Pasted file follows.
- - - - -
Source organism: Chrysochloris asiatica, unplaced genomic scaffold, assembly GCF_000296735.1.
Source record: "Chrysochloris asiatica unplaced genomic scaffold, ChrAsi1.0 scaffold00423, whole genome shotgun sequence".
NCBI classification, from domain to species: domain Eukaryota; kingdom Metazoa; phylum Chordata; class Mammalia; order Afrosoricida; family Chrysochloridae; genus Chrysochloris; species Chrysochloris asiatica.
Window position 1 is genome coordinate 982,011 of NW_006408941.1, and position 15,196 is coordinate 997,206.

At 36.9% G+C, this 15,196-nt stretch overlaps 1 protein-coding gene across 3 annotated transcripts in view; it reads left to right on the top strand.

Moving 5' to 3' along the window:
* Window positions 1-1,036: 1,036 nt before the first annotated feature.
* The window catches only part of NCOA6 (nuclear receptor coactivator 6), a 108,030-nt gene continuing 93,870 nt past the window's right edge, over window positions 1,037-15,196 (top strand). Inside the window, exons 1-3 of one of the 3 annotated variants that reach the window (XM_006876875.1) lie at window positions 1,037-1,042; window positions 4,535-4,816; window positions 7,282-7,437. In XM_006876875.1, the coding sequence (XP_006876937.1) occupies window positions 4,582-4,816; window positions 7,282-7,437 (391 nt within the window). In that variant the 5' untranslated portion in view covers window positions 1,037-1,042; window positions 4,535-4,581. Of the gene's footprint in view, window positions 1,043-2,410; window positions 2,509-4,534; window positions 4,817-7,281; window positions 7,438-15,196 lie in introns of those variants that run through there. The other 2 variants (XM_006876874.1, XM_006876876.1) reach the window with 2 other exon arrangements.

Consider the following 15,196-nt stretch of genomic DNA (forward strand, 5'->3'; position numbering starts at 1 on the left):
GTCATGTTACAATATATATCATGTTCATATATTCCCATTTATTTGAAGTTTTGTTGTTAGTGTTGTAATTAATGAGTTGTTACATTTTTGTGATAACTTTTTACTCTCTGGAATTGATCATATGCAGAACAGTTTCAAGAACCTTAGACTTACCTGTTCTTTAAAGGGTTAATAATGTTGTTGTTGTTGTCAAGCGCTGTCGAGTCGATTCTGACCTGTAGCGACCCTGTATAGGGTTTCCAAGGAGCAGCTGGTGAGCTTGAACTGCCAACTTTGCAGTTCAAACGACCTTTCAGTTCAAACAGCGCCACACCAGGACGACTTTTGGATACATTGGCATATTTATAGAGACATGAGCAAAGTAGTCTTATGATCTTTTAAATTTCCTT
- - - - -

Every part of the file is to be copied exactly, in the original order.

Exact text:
Source organism: Chrysochloris asiatica, unplaced genomic scaffold, assembly GCF_000296735.1.
Source record: "Chrysochloris asiatica unplaced genomic scaffold, ChrAsi1.0 scaffold00423, whole genome shotgun sequence".
NCBI classification, from domain to species: domain Eukaryota; kingdom Metazoa; phylum Chordata; class Mammalia; order Afrosoricida; family Chrysochloridae; genus Chrysochloris; species Chrysochloris asiatica.
Window position 1 is genome coordinate 982,011 of NW_006408941.1, and position 15,196 is coordinate 997,206.

At 36.9% G+C, this 15,196-nt stretch overlaps 1 protein-coding gene across 3 annotated transcripts in view; it reads left to right on the top strand.

Moving 5' to 3' along the window:
* Window positions 1-1,036: 1,036 nt before the first annotated feature.
* The window catches only part of NCOA6 (nuclear receptor coactivator 6), a 108,030-nt gene continuing 93,870 nt past the window's right edge, over window positions 1,037-15,196 (top strand). Inside the window, exons 1-3 of one of the 3 annotated variants that reach the window (XM_006876875.1) lie at window positions 1,037-1,042; window positions 4,535-4,816; window positions 7,282-7,437. In XM_006876875.1, the coding sequence (XP_006876937.1) occupies window positions 4,582-4,816; window positions 7,282-7,437 (391 nt within the window). In that variant the 5' untranslated portion in view covers window positions 1,037-1,042; window positions 4,535-4,581. Of the gene's footprint in view, window positions 1,043-2,410; window positions 2,509-4,534; window positions 4,817-7,281; window positions 7,438-15,196 lie in introns of those variants that run through there. The other 2 variants (XM_006876874.1, XM_006876876.1) reach the window with 2 other exon arrangements.

Consider the following 15,196-nt stretch of genomic DNA (forward strand, 5'->3'; position numbering starts at 1 on the left):
GTCATGTTACAATATATATCATGTTCATATATTCCCATTTATTTGAAGTTTTGTTGTTAGTGTTGTAATTAATGAGTTGTTACATTTTTGTGATAACTTTTTACTCTCTGGAATTGATCATATGCAGAACAGTTTCAAGAACCTTAGACTTACCTGTTCTTTAAAGGGTTAATAATGTTGTTGTTGTTGTCAAGCGCTGTCGAGTCGATTCTGACCTGTAGCGACCCTGTATAGGGTTTCCAAGGAGCAGCTGGTGAGCTTGAACTGCCAACTTTGCAGTTCAAACGACCTTTCAGTTCAAACAGCGCCACACCAGGACGACTTTTGGATACATTGGCATATTTATAGAGACATGAGCAAAGTAGTCTTATGATCTTTTAAATTTCCTT